J. David Lewis-Williams is world renowned for his work on the rock art of Southern Africa. In this volume, Lewis-Williams describes the key steps in his evolving journey to understand these images painted on stone. He describes the development of technical methods of interpreting rock paintings of the 1970s, shows how a growing understanding of San mythology, cosmology, and ethnography helped decode the complex paintings, and traces the development of neuropsychological models for understanding the relationship between belief systems and rock art. The author then applies his theories to the famous rock paintings of prehistoric Western Europe in an attempt to develop a comprehensive theory of rock art. For students of rock art, archaeology, ethnography, comparative religion, and art history, Lewis-Williams' book will be a provocative read and an important reference.
About the Author
J. David Lewis-Williams is Director of the Rock Art Research Institute at University of Witwatersrand, South Africa, and is known internationally for his studies of South African rock art.
Table of Contents
Part 0 Foreword by David S. Whitley Part 2 Acknowledgments Chapter 3 Introduction Chapter 4 Chapter 1 Historical setting Chapter 5 Chapter 2 Man must measure Chapter 6 Chapter 3 Ethnography and iconography Chapter 7 Chapter 4 Mystery wrapped in myth Chapter 8 Chapter 5 Through the veil Chapter 9 Chapter 6 A dream of eland Chapter 10 Chapter 7 Seeing and construing Chapter 11 Chapter 8 Building bridges Chapter 12 Chapter 9 Harnessing the brain Chapter 13 Chapter 10 Agency, altered consciousness and wounded men Chapter 14 Chapter 11 The social production and consumption of rock art Part 15 References Part 16 Index Part 17 About the Author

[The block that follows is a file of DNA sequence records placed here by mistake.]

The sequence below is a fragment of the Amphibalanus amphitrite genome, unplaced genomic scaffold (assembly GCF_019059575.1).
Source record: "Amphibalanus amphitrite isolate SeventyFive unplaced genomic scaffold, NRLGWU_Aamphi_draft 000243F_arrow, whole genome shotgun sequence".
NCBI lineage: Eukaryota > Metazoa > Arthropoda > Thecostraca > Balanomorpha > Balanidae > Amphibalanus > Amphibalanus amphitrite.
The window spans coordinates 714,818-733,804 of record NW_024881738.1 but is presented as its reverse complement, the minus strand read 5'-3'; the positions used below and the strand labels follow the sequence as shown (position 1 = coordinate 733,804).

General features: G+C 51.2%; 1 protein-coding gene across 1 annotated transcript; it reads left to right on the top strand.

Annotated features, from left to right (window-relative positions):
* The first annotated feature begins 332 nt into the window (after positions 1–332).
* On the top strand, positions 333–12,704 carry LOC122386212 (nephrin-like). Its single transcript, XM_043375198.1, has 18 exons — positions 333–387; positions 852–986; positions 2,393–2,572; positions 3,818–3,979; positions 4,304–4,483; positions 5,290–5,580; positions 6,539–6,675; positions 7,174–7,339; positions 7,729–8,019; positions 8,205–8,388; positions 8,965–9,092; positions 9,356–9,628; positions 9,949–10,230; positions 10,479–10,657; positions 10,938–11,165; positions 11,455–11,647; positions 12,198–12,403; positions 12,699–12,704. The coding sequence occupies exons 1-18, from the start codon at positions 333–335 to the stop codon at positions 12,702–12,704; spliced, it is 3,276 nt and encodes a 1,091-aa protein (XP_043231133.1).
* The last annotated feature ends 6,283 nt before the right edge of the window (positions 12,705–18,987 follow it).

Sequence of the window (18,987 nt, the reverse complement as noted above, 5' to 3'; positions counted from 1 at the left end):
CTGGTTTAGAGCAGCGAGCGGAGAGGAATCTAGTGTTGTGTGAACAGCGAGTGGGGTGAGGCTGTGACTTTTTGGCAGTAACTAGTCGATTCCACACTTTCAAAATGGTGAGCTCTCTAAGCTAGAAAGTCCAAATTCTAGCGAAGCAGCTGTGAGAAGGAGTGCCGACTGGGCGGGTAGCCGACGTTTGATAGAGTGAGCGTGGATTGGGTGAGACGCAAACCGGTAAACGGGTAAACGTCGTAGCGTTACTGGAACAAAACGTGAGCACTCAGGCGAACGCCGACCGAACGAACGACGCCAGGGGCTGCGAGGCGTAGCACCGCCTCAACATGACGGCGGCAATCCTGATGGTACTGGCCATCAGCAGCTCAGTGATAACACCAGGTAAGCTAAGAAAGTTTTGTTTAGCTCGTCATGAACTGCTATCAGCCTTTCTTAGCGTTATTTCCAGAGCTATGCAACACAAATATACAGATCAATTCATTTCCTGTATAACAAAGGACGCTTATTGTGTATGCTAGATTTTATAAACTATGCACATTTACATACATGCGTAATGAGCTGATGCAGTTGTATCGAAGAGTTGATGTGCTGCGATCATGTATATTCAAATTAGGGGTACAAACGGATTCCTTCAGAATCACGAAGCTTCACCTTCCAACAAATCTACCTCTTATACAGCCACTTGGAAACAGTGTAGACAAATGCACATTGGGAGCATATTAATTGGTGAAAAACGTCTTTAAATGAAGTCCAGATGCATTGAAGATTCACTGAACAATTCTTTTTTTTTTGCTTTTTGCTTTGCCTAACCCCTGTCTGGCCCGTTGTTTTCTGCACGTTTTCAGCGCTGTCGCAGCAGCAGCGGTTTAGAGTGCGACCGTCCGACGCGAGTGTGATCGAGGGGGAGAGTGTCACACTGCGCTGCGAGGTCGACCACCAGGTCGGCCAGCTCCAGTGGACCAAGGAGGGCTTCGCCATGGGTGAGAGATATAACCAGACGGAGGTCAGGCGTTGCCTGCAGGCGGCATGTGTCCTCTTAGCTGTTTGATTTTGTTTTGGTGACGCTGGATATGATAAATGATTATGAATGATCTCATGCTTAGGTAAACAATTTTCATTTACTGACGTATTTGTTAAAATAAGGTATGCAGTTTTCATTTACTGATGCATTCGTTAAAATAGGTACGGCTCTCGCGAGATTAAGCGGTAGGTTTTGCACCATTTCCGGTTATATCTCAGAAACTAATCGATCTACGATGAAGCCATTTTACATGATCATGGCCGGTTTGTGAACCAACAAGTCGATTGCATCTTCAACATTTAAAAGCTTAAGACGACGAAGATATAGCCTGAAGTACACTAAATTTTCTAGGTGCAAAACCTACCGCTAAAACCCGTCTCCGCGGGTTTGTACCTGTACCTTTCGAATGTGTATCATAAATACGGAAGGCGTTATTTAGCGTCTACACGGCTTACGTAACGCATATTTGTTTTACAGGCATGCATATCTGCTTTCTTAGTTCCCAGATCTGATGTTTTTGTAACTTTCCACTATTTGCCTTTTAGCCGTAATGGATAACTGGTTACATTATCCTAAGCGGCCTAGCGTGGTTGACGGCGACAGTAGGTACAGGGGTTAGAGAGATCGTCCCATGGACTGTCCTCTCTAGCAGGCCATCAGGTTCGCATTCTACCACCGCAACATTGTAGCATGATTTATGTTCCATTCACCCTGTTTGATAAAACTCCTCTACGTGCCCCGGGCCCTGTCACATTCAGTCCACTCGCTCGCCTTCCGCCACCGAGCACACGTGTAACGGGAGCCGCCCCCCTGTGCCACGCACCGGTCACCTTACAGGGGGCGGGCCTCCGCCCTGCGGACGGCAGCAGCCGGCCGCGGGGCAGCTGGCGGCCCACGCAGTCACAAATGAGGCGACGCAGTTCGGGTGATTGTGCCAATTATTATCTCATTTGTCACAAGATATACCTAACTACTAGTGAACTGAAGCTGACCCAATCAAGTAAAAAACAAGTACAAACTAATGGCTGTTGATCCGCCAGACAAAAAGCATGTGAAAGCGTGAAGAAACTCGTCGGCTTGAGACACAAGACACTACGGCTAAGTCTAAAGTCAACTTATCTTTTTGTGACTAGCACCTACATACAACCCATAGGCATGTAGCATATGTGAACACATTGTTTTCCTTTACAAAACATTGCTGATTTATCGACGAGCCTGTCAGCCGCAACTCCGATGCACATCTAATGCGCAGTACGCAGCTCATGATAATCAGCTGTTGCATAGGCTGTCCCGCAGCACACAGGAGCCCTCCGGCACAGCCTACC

What People are Saying About This
This volume is a compilation of David Lewis-Williams’ seminal papers. Though his data are primarily the rock art of the San (bushmen) of southern Africa and the cave art of the European Paleolithic, this book equally is about archaeological method and especially theory. Even more, it represents an intellectual achievement of the greatest historical importance. In these papers Lewis-Williams bridges the longest-lived divide in our western intellectual tradition, the opposition between science, religion and art, showing how science is necessary to understand art and religion, and how any apprehension of human social life likewise must foreground the importance of religion and art.